The lineup of Smashing Pumpkins is, from left, bassist Nicole Fiorentino, frontman Billy Corgan, drummer Mike Byrne and guitarist Jeff Schroeder. The Pumpkins play the State on Saturday.
By Ray Routhier
Billy Corgan recently opened a tea house -- Madame Zuzu's -- in his suburban Chicago hometown of Highland Park, Ill.
The Smashing Pumpkins frontman said he wanted a place close to home where he could explore his art, interact with folks, play acoustic guitar and sip some tea.
Is this the "angry" Billy Corgan we've read so much about? The Billy Corgan who supposedly rails against folks who claim his band isn't what it used to be?
"I think it's that a lot of people misunderstood philosophically what the Smashing Pumpkins were designed to be -- not a commercial entity but an artistic one, with me evoking a different set of emotions at different times," said Corgan, 45. "I did get angry, and motivated, when I woke up one day and realized that I couldn't do Pumpkins 1993 just because everyone wanted me to. I realized I had to get back to being radical, musically."
"When you've had success, people in the music industry want you to keep making music that sounds familiar to people. In alternative music now, the big thing is the record company wants you to make music that sounds like it did 20 years ago," said Corgan. "But if I had gone with the flow 20 years ago, if we hadn't tried to do something radical, I wouldn't be talking to you now."
Corgan certainly has put a lot of thought into the state of the music business today and where he and Smashing Pumpkins -- he's the only original member -- fit in. The Pumpkins will bring their music, including songs from the new album "Oceania," to a show at the State Theatre on Saturday.
On one of his several past trips to Portland, Corgan and his band were presented with the key to the city by then-Portland Mayor Nicholas Mavodones. It was 2000, and Smashing Pumpkins had been doing a lot of charity fundraising, for which they received keys and proclamations in several cities.
Corgan isn't sure he still has the Portland key, but he does have a room in his house where he's kept those proclamations.
"We were certainly humbled at that time, getting keys to the city and proclamations," he said. "But it always made me laugh a little bit. It made me think of those old 'Batman' episodes with someone getting a key to Gotham City."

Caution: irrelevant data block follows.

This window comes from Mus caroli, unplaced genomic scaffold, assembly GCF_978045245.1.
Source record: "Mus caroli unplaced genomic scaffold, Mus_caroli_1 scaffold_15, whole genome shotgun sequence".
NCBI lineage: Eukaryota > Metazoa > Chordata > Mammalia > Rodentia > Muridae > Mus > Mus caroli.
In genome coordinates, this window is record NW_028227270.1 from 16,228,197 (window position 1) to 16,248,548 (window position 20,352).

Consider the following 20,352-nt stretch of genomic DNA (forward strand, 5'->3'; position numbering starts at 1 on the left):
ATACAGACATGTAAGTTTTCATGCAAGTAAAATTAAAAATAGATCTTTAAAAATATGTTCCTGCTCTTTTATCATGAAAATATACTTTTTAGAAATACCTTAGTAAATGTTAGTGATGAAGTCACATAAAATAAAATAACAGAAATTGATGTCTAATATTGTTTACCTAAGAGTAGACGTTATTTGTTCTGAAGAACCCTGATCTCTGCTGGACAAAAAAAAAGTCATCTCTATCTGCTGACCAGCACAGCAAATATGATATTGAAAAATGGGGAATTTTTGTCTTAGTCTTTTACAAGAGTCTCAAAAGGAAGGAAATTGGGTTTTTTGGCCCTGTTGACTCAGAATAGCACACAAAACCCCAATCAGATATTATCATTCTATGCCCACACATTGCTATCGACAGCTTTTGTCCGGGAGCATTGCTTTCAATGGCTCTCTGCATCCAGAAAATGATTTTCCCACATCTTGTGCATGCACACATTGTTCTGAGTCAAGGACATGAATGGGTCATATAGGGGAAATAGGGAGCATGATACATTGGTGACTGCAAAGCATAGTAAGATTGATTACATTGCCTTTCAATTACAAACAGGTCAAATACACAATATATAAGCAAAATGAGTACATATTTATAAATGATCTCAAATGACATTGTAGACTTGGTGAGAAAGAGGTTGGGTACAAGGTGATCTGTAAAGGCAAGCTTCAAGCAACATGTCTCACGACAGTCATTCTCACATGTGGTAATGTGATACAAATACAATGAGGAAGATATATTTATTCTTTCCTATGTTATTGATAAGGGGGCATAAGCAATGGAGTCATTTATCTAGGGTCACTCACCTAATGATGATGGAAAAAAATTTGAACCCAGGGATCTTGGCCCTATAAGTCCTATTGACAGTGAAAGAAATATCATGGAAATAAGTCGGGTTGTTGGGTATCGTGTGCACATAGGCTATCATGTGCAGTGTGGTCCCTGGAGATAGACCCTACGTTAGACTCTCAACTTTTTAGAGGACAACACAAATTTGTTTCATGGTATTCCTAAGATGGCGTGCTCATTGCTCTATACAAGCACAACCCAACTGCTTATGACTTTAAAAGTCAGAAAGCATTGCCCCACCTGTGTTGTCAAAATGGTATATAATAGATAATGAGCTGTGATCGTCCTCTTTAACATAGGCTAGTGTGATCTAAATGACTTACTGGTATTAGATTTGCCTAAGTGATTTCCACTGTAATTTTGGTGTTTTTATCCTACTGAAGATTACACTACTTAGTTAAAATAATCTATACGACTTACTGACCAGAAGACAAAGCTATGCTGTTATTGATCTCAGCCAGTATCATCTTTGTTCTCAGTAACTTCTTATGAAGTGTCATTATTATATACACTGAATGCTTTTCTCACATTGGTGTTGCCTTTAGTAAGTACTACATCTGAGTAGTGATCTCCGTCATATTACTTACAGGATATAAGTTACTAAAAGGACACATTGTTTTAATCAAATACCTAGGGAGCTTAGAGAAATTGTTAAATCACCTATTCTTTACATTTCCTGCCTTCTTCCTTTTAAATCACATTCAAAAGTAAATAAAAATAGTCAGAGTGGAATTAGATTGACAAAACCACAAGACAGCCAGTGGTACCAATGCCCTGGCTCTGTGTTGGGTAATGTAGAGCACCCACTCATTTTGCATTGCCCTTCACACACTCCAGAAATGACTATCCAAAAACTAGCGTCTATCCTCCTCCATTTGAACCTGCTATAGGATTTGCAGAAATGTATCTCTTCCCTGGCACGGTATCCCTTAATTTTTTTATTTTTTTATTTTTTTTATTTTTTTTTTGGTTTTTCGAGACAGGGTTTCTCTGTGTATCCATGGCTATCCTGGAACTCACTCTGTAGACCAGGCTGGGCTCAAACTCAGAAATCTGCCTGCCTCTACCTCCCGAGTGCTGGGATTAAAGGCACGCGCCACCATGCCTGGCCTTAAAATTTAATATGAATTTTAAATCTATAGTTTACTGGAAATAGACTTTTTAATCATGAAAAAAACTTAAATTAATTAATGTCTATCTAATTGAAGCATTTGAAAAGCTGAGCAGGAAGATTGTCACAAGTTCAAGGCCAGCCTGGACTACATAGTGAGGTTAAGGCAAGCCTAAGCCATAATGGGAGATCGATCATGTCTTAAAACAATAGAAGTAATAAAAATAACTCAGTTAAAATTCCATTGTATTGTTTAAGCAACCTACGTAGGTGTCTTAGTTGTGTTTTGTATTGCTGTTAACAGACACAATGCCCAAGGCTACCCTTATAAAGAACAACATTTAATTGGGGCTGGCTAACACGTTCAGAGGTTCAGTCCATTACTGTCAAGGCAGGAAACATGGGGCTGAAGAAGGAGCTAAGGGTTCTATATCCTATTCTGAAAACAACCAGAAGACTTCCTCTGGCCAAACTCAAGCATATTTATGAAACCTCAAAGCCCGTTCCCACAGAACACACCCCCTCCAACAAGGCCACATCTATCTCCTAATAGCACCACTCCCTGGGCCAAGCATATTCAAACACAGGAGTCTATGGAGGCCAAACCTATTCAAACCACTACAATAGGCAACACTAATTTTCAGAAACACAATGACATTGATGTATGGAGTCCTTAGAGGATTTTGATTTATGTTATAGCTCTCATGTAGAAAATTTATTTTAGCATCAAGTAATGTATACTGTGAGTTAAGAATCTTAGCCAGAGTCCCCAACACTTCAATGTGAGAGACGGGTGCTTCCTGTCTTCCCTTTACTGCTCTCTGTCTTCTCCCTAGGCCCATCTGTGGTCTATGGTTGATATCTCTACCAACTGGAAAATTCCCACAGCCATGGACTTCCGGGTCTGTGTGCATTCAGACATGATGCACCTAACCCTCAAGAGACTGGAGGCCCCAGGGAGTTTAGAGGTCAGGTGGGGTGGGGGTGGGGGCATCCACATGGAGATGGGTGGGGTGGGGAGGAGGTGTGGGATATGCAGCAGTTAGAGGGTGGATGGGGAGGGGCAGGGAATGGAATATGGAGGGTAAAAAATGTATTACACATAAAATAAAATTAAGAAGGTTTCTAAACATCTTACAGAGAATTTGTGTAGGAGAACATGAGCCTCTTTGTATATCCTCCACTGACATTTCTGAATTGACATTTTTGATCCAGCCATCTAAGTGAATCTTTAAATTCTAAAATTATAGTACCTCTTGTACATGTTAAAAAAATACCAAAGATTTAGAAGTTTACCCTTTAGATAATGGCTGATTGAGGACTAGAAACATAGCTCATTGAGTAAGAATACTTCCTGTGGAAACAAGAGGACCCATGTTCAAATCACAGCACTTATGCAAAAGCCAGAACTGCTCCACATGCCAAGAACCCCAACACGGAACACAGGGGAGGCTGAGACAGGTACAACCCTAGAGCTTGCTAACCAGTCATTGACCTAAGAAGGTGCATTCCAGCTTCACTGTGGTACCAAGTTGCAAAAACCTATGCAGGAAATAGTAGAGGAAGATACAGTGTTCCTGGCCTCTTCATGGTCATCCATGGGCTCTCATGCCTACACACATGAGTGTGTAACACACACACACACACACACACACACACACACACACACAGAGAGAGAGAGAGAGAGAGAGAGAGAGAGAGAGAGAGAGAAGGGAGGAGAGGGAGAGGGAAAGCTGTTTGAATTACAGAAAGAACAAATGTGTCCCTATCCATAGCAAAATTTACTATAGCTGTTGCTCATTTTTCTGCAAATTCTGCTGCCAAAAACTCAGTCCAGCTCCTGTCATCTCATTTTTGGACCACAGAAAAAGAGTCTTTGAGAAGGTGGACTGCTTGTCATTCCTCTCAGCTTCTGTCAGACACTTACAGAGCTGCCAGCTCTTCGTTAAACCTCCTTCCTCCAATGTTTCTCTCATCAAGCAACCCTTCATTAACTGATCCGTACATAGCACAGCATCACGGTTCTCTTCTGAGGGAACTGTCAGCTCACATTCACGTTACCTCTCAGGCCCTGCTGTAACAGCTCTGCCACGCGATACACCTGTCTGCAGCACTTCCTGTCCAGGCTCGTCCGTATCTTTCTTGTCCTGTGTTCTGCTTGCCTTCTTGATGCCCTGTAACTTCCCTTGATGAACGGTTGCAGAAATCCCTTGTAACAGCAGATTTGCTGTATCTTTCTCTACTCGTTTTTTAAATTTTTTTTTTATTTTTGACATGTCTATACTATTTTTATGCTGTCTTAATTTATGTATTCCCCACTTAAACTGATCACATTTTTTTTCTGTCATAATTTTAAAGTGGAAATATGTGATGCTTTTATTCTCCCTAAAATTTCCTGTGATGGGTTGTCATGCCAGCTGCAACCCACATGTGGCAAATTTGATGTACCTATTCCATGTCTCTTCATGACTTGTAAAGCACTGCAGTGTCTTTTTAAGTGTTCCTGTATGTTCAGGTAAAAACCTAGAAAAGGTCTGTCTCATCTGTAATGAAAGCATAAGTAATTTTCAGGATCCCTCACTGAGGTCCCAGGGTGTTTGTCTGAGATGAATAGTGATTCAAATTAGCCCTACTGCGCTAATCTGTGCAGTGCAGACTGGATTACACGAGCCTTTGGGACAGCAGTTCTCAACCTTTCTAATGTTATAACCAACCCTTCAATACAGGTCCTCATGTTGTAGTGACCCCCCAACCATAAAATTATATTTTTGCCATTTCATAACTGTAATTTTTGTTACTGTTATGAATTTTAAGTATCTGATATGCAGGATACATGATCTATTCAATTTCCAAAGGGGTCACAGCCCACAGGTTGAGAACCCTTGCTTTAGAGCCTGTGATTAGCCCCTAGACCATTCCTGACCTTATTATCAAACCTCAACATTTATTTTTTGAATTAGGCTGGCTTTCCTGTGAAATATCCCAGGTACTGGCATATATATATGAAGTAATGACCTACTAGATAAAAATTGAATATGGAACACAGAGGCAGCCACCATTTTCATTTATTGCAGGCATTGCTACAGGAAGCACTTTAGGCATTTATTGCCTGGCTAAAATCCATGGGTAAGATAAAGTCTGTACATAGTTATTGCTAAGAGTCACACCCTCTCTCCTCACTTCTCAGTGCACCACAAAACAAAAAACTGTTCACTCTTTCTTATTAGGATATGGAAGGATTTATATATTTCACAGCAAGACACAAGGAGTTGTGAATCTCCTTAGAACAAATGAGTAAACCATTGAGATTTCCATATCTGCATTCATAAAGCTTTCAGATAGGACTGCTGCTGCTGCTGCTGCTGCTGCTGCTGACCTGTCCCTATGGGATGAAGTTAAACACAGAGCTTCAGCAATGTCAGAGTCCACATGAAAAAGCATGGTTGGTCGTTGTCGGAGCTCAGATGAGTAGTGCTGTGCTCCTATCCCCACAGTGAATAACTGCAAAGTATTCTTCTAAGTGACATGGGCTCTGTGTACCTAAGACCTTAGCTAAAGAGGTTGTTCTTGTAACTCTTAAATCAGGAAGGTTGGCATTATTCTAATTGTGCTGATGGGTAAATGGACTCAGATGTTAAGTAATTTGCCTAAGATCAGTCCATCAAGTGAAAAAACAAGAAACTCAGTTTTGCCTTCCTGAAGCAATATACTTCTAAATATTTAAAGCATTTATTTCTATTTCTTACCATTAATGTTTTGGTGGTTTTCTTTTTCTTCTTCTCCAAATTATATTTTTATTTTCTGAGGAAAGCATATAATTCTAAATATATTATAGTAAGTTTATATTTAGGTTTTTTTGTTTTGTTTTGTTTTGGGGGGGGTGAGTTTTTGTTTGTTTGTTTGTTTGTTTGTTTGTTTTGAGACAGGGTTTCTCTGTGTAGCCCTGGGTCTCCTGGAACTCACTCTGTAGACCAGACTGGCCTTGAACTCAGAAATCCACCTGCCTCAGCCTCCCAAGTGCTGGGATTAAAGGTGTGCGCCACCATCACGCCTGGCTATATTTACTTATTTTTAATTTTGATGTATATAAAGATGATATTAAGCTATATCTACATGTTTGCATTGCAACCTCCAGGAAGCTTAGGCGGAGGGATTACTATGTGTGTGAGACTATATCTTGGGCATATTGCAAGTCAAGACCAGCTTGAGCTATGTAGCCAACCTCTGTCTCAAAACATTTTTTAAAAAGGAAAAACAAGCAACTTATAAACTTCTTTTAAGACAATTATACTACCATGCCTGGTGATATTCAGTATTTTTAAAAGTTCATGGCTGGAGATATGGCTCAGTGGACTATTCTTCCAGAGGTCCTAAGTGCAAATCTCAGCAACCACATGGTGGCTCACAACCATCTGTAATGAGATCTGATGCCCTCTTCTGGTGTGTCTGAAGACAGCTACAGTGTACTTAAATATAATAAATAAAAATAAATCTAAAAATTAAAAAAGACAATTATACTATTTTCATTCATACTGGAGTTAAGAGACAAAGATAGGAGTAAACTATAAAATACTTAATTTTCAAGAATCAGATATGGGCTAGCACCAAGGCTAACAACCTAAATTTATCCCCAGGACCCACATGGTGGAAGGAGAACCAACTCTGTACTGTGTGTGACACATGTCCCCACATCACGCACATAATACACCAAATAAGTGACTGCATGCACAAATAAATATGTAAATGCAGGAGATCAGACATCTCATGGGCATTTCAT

Released in June, "Oceania" is the result of an experiment in organic song developing. Corgan said he was tired of the hype and expectations of making albums for record companies, so for this album, he and his bandmates decided to just start making and releasing recordings -- online or on EPs -- and see what developed.
It was from doing this over the last few years that the songs for "Oceania" were born. The album debuted at No. 4 on the Billboard chart.
"After playing a super contentious 20th anniversary tour, where people threw stuff at us because we didn't play the old songs, I realized that I had to find whatever it was that aroused my passion for this in the first place or get off this train now," said Corgan.
That passion, he found, was making music and not paying attention to what critics and writers said about it.
Smashing Pumpkins was formed in Chicago in the late 1980s and became one of the biggest acts of alternative and modern rock movements of the early 1990s with the albums "Gish" and "Siamese Dream."
The band reached its pinnacle of success in 1995, when the album "Mellon Collie and the Infinite Sadness" debuted at No. 1 on the Billboard album chart.
By around 2000, after internal fighting and drug use by members, the band broke up. Corgan relaunched the band with new members in 2007.
Now that Corgan has a new Smashing Pumpkins, he says he really doesn't want to go back to the old ways. For instance, he doesn't like the idea of in-store record-signing appearances.
It's not that he doesn't want to meet fans, but he thinks most people are weary of hype for hype's sake.
"I think it's hard today to differentiate between hipster hype, material or commercial hype, and good old-fashioned human curiosity," he said.
Corgan has also found a sort of spiritual peace, after some "moribund" moments and a few suicidal thoughts. He doesn't practice any organized religion, but he does believe in a "divine order."
"I trust that there's a divine order, and if I live right, and love right, more good things will happen to me," said Corgan.
Staff Writer Ray Routhier can be contacted at 791-6454 or at: